Philpott had only been in the Treasury Board positon for a few months. She was shuffled into that role in January, in response to Scott Brison’s departure. It was that shuffle that saw Wilson-Raybould replaced as justice minister and attorney general by David Lametti. During that visit to Rideau Hall, Trudeau shuffled three ministers into new roles, and appointed two rookies.

Trudeau’s former top adviser Gerald Butts cited the January shuffle as the flashpoint for the months-long ongoing SNC-Lavalin controversy, citing, as Trudeau has put it, an “erosion of trust” between Wilson-Raybould and the PMO after they sought to shuffle her into Philpott’s old job as Indigenous services minister and she turned it down.

During her post-shuffle media availability, Murray acknowledged that it has been a “challenging few weeks,” but said the caucus is united and she does not have any outstanding questions about the scandal.

In a statement to her constituents earlier this month, Murray offered her perspective on the SNC-Lavalin affair, saying she had “absolute confidence” in Trudeau and the work the Liberal government is doing.

Murray has at times been outspoken and critical about some key Trudeau policy moves. She had been pushing for electoral reform since her leadership bid — which she lost to Trudeau — and said it was “difficult” to see that it was a promise the Liberals would not be following through on. She has also said that cabinet’s decision to approve the Trans Mountain expansion disappointing, and has voiced concerns from her constituents that tax dollars are being spent to purchase the project from Kinder Morgan.

In her personal life, Murray and her husband have been seized with assisting one of their sons who was seriously injured in a fall while honeymooning in Cancun.

“I am happy to say that he is healing well, he is in great spirits. He is still in Vancouver General Hospital but we hope that he will be home soon for convalesces and eventually rehabilitation of his injuries,” she said.


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21Feb

Ottawa could face four class-action lawsuits over $165M error at Veterans Affairs

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The federal government now faces four proposed class-action lawsuits over a $165 million accounting error at Veterans Affairs that shortchanged more than 250,000 former soldiers, sailors and aircrew, CBC News has learned.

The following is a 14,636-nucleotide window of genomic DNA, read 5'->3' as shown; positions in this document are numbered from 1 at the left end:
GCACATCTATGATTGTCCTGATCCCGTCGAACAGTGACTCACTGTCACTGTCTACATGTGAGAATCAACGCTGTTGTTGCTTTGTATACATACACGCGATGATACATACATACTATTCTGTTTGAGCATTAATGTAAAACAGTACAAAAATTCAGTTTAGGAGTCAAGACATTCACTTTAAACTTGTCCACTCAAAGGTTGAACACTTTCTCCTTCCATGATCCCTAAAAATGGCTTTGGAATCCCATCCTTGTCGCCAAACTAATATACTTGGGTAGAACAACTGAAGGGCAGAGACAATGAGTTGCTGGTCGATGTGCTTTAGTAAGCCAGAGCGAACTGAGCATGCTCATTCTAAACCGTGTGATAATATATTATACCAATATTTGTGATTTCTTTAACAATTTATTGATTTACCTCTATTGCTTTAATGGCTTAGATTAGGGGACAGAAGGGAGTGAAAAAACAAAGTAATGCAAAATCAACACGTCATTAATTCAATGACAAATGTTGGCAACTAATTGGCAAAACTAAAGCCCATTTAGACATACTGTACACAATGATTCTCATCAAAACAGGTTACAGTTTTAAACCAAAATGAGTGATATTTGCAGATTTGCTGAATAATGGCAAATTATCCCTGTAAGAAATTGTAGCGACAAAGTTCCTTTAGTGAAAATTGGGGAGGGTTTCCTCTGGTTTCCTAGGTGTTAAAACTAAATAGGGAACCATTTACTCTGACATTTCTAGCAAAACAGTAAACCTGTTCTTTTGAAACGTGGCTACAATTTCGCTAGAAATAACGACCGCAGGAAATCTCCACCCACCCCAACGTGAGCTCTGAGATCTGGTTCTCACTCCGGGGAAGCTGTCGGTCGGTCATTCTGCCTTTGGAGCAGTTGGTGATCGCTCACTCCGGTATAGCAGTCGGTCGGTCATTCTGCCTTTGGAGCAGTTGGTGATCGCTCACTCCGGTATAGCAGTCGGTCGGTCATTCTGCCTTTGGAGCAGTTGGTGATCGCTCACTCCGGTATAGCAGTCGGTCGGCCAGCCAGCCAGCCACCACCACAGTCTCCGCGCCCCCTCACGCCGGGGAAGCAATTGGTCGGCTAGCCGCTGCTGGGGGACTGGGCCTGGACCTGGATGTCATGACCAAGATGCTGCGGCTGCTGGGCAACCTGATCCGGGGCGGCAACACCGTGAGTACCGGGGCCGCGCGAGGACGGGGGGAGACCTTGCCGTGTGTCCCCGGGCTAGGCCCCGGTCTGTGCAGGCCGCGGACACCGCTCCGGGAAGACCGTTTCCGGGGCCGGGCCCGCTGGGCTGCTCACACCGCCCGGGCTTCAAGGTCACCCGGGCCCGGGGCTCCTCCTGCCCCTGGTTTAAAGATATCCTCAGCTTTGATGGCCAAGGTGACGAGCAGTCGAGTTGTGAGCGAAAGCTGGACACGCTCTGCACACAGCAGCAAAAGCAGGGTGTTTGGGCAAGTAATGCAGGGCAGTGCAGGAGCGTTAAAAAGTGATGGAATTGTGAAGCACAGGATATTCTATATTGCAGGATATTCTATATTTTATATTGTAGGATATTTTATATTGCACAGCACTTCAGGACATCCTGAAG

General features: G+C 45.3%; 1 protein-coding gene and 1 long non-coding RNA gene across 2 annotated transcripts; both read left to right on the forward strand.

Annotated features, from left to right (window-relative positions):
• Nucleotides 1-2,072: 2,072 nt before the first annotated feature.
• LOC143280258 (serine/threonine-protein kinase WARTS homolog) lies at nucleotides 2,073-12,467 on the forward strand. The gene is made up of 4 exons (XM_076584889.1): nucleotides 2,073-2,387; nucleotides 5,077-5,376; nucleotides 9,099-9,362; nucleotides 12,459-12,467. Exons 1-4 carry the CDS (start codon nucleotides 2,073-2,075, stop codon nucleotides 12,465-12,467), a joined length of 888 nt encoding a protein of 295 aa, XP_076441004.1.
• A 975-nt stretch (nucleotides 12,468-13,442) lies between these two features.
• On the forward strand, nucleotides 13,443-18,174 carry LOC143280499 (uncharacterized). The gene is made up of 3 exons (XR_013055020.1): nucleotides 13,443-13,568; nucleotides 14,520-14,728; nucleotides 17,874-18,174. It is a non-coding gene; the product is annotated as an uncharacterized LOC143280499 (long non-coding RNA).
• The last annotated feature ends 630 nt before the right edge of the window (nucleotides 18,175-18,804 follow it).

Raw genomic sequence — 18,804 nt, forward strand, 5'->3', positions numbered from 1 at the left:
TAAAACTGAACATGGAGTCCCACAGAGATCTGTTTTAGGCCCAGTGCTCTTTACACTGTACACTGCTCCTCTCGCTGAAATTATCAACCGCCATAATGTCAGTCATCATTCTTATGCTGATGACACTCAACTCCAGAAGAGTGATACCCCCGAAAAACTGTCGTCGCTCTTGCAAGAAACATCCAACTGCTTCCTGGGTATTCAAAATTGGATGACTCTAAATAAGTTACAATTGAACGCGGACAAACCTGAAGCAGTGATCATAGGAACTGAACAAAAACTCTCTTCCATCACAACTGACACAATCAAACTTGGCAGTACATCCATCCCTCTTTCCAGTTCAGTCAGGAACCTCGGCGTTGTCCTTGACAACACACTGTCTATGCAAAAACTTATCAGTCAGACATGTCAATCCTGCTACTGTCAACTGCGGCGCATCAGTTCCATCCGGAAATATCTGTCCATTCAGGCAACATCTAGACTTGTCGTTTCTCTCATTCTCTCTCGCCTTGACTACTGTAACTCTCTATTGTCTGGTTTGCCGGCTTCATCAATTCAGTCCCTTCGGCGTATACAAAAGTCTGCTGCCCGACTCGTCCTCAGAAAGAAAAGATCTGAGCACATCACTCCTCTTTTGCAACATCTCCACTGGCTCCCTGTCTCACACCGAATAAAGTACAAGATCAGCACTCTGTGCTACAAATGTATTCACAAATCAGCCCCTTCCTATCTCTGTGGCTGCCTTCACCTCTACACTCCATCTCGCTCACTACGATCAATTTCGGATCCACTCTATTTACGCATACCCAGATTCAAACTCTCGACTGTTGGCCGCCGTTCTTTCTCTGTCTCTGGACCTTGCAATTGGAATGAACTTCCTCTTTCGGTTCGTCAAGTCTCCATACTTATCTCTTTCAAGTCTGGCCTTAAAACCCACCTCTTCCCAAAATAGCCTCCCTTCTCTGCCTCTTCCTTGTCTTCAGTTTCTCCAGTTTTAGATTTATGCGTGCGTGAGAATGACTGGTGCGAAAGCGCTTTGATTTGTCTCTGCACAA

The latest claim was filed this week by the Ottawa law firm headed by retired colonel Michel Drapeau. It joins similar cases launched by lawyers with Koskie-Minsky of Toronto, McInnis-Cooper of Halifax and the Kelowna office of Murphy-Battista.

The court actions, which have not yet been certified, relate to a bungled calculation of disability awards and pensions at Veterans Affairs — an oversight that started in 2002 and ran undetected for almost eight years.

Last month, CBC News revealed internal federal documents that explained how the error happened and detailed some of the flawed assumptions bureaucrats used to bury the mistake when it was uncovered.

Veterans ombudsman Guy Parent speaks to media October 1, 2013 in Ottawa. (Adrian Wyld/The Canadian Press)

In 2010, when the department discovered and corrected the indexing mistake, it did not notify any of the 272,000 veterans who were affected. The matter did not become public until former veterans ombudsman Guy Parent blew the whistle last November.

The Liberal government owned up to the error and promised to reimburse veterans, beginning in 2020 — but Dennis Manuge, the former soldier who initiated the first class-action claim, said the mushrooming number of cases is a sign of the frustration and impatience felt by those affected.

The fact that it will take until after the next election to rectify the situation is one of the major factors driving the court cases, he added.

“The trust level isn’t there, and I think that’s regardless of the party in office,” said Manuge, who noted the former Conservative government fought a separate class-action lawsuit related to a clawback of veterans’ disability payments.

In that case, Manuge — acting on behalf of roughly 7,500 former soldiers — won an $887 million settlement in 2013.

The documents obtained and published by CBC News last month show how Veterans Affairs officials traced the confusion over the disability payments back to changes in forms related to the 2001 overhaul of the Income Tax Act.

Critics say the revelations over the unchecked error raise important questions about fiscal accountability at Veterans Affairs.

They’re asking what actions bureaucrats took when the error was first discovered — and why it was kept hidden for almost a decade.

Many of the affected veterans have died

A significant number of the affected veterans — 170,000 — have passed away since the error was discovered. The Liberal government promised to repay their estates, but the documents show Veterans Affairs does not keep track of next-of-kin and has no means of finding them.

Manuge said he has no confidence that all affected veterans’ families will get justice.

“If we wait another two years, the older veterans involved, well, many of them will be gone,” he said. “I can only speak for myself … that’s one of the major factors in my making a decision to have a go at this.”

The government’s handling of the error “just isn’t good enough,” he said. “It’s not acceptable.”

Since the matter is before the courts, federal government officials declined comment on Wednesday.